Caveau has long been a favourite for drinks: great variety of wine by the glass and warm atmosphere, often leading to a nibble on tapas and even on to dinner. While from personal experience the once fantastic food has slipped a little of late, on a Saturday night they plumbed to new depths. Nancy, who is new in town, and I both had tasters of wild mushroom with truffle oil on bruschetta but they were smothered in vinegar (from pickled artichokes). All you could taste was the tart vinegar. Very nice with a couple of rands worth of slap chips but unfortunately we weren’t at a sleazy Salt River takeaway. I complained, waiter said he would tell chef. We didn’t hear anything from either. Nancy, who knows her truffles from her tomato sauce, doubted the existence of truffle oil too.
Bought biltong from their deli the other day, nestled among the limp vegetables and pate de foie gras. (Sometimes one just has to say “thank God for Woolworths” fresh produce, even if there is hardly any bird left in their ready-made chicken pie.) The Caveau deli biltong was inedible, though my dogs managed to stomach it. Has this tapas bar lost it (apart from on the wine side)?
Back to the meal: the prawns and corn deep fried in batter were better than the mushroom thing, though were bland.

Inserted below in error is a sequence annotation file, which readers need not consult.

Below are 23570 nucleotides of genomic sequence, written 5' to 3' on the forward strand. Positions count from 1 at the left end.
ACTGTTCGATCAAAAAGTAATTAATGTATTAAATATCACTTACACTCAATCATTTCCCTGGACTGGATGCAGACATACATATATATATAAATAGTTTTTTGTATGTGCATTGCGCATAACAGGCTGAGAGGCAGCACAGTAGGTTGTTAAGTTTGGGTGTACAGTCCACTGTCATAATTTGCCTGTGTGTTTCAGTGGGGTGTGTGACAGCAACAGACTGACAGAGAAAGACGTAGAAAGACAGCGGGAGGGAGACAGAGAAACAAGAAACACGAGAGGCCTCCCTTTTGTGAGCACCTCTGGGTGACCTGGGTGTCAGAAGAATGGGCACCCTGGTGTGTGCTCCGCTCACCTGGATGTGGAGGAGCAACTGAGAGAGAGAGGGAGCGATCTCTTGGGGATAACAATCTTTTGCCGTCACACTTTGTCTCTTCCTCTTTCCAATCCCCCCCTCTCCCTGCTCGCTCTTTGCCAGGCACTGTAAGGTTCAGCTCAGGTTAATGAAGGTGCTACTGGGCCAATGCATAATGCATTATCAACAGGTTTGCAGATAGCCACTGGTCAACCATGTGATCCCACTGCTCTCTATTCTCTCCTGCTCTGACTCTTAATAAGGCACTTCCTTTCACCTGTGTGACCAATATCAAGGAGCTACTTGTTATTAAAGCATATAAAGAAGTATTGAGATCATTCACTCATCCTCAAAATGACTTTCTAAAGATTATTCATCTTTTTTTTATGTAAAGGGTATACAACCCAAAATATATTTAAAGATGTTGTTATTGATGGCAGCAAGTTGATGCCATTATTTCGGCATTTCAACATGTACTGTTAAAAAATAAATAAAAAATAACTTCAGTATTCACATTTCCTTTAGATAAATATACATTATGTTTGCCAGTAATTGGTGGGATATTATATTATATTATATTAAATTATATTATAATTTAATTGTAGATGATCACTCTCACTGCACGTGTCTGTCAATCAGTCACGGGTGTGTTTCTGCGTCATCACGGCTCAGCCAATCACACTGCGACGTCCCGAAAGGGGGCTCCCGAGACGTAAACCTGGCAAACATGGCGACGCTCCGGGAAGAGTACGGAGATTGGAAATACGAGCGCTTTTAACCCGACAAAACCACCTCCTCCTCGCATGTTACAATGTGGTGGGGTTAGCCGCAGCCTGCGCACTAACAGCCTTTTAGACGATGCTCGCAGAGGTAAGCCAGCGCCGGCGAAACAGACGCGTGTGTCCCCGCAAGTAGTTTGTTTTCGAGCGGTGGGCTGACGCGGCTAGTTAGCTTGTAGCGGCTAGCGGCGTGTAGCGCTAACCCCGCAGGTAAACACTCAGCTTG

My girlfriend had calamari and pronounced herself happy. We didn’t stay for mains though this had more to do with our logistics than the poor starters.
Despite this the stoep is still great for after work drinks in fine weather and the historic semi-open courtyard with braziers was warm on a winter’s eve.
Went back for lunch on the unhappy first day of spring (on account of the foul weather, so indoors) to try a main course.
Rump steak was perfectly acceptable and redeemed the kitchen (for the day at least). Its accompaniment, a turnip and zucchini gratin, was better than that and I don’t like this acrid root. I can see why my Northern European cousins have moved on to better staples as they have become wealthier, leaving turnips to the pigs.
Returning to the gratin at hand: the zucchini diluted the turnip and the strong cheese outbid it, allowing its flavour to shine as opposed to overpower. The rump juice was eagerly mopped up with fresh bread and butter.
The cosy interior was jam-packed with entrepreneurs having jolly meetings. Who says the business lunch is dead? Here businesspeople even still drink over lunch.
July 22 and September 1, 2009